Disqualified: A swimmers performance is not counted and the time swum is void because of a rules infraction.
D.Q.: A swimmers performance is not counted and the time swum is void because of a rules infraction.
Dive: Entering the water head first at the start of the race.
Dropped Time: When a swimmer goes faster than the previous performance they have "dropped time."
Electronic Timing: Timing system operated electronically. The timing system usually has touchpads in the water, junction boxes on the pool side with hook up cables, buttons for backup timing, and a computer type console that prints out the results of each race. Some systems are linked to a scoreboard that displays the swimmers time.
Eligible to compete: The status of a swimmer that means they are registered and have met all the requirements.
Entry Fees: The amount per event a swimmer or relay is charged. This will vary depending on the meet.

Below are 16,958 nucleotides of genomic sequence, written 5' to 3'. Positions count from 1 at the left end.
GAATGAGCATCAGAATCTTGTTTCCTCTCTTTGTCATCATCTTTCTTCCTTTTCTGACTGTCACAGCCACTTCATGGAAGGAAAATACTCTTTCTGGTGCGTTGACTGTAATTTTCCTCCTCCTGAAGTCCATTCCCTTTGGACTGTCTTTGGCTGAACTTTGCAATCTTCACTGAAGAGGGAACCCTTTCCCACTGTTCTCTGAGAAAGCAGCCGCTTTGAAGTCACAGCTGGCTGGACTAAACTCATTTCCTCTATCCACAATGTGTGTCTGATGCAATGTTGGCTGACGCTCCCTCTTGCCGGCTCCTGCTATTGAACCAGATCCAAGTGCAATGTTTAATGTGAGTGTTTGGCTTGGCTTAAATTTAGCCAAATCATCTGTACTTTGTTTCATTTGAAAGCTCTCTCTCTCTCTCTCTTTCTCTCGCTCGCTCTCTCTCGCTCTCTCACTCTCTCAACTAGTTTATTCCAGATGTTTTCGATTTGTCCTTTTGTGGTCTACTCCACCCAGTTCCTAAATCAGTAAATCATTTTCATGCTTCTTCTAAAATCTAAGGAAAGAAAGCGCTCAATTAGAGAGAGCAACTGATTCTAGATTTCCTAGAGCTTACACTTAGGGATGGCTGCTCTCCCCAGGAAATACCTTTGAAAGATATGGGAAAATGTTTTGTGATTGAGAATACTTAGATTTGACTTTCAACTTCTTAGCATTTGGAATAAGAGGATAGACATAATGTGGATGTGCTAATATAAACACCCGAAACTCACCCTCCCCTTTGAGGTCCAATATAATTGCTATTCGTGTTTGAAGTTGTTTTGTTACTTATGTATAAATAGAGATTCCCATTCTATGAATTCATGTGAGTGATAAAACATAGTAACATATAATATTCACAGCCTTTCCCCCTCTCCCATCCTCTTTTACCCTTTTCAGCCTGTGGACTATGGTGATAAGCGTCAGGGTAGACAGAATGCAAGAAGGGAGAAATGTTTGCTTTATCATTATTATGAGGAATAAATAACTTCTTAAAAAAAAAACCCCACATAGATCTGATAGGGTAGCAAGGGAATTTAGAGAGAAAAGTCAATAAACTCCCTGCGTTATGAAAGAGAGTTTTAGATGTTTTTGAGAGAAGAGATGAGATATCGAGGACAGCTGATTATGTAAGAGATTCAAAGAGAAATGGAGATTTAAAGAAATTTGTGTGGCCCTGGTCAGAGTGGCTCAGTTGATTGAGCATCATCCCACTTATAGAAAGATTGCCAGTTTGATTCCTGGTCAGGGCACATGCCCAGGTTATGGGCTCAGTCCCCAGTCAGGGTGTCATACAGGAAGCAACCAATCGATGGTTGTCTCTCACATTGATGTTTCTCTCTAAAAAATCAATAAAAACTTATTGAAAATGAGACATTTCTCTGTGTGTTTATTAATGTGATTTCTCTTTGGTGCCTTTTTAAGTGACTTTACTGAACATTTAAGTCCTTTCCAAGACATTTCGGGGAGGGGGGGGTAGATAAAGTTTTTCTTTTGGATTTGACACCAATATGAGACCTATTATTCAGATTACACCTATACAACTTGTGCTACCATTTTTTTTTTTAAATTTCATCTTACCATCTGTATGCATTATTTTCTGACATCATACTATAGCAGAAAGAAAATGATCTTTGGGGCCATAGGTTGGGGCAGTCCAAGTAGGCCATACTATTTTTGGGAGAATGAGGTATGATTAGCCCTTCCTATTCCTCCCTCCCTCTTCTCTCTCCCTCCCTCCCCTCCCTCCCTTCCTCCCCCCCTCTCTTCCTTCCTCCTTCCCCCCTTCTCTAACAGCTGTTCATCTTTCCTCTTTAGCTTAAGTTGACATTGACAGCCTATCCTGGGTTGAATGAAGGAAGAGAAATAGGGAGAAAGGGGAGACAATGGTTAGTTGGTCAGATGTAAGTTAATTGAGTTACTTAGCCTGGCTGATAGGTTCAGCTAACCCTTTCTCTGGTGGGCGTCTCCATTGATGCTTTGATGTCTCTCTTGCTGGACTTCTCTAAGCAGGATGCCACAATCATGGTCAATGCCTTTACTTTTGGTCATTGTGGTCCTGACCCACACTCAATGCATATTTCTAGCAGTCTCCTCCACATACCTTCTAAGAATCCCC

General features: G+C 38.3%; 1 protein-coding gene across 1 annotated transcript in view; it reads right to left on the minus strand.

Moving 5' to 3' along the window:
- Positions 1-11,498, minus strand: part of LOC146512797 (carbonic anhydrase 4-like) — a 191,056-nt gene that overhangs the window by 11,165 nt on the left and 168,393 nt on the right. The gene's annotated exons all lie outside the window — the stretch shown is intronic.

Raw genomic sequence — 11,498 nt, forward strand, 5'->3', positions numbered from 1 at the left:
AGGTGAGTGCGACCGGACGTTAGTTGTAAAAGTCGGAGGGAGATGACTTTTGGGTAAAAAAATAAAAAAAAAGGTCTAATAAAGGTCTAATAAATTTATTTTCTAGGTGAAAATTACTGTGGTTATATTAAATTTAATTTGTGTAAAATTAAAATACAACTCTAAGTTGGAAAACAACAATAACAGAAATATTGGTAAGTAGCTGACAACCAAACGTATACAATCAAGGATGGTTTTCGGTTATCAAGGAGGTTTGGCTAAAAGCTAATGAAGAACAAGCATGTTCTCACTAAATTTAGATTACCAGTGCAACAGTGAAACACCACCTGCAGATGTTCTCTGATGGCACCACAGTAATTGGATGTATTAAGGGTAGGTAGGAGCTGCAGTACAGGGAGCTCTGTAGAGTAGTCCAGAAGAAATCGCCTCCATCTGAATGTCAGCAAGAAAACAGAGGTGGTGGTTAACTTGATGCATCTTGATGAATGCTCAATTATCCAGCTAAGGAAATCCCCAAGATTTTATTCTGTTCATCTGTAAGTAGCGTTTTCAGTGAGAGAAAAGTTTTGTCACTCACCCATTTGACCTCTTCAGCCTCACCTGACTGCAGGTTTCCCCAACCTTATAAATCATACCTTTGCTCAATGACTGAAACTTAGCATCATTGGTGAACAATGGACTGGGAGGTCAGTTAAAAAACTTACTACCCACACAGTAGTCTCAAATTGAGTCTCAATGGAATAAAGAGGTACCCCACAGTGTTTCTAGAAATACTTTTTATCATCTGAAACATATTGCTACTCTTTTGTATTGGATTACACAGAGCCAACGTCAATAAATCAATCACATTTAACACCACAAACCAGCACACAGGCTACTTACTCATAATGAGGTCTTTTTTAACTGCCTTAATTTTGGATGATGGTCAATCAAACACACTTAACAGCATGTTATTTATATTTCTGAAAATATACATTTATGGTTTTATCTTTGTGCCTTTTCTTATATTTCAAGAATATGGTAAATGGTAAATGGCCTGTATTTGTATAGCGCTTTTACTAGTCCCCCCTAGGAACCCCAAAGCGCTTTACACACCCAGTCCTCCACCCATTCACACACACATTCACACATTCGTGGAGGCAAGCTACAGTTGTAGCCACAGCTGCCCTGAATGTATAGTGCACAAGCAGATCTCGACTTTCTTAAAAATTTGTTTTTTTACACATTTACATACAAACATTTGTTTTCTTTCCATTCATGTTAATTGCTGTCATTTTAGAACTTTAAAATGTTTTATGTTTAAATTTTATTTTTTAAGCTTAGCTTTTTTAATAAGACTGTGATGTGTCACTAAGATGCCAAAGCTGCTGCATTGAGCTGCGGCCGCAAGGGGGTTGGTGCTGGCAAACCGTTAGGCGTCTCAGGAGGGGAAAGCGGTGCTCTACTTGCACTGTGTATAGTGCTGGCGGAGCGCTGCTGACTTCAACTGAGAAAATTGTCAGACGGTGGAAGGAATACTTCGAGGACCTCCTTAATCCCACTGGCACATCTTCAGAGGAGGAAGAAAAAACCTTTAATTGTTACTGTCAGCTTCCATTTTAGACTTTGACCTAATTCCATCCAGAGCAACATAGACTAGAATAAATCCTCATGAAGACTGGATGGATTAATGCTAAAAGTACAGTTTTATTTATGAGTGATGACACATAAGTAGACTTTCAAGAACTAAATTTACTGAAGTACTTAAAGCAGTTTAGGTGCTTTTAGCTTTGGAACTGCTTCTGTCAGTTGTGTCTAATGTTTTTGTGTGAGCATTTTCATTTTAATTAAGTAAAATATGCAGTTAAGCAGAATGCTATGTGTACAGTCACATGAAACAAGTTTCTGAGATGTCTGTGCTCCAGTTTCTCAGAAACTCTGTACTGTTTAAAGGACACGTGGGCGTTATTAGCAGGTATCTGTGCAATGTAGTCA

Entry Limit: Each meet will usually have a limit of total swimmers they can accept befroe the meet will be closed and all other entries are denied or returned.
Entry: An individual or relay declares their intention to swim.
Event: A race or stroke over a given distance.
FINA: Federation Internationale de National de Amateur, the international governing body of competitive swimming, diving, water polo and synchronized swimming.
False Start: Occurs when a swimmer leaves the starting block, or is moving on the block, before the starter starts the race or before a relay leg has touched the wall.
Final Results: The printed or electronic copy of the results of each race of a swim meet.
Finals: The championship final of an event in which the fastest eight swimmers from the heats or semi-finals compete.
Flags: Pennants that are suspended over the width of each end of the pool approximately 5 meters from the wall to allow backstroke swimmers to determine where the end of the pool is.
Freestyle: One of the 4 competitive racing strokes. Freestyle (or free) is swum as the fourth stroke int he Medley Relay and fourth stroke in the I.M. There are no rules governing the form of this stroke.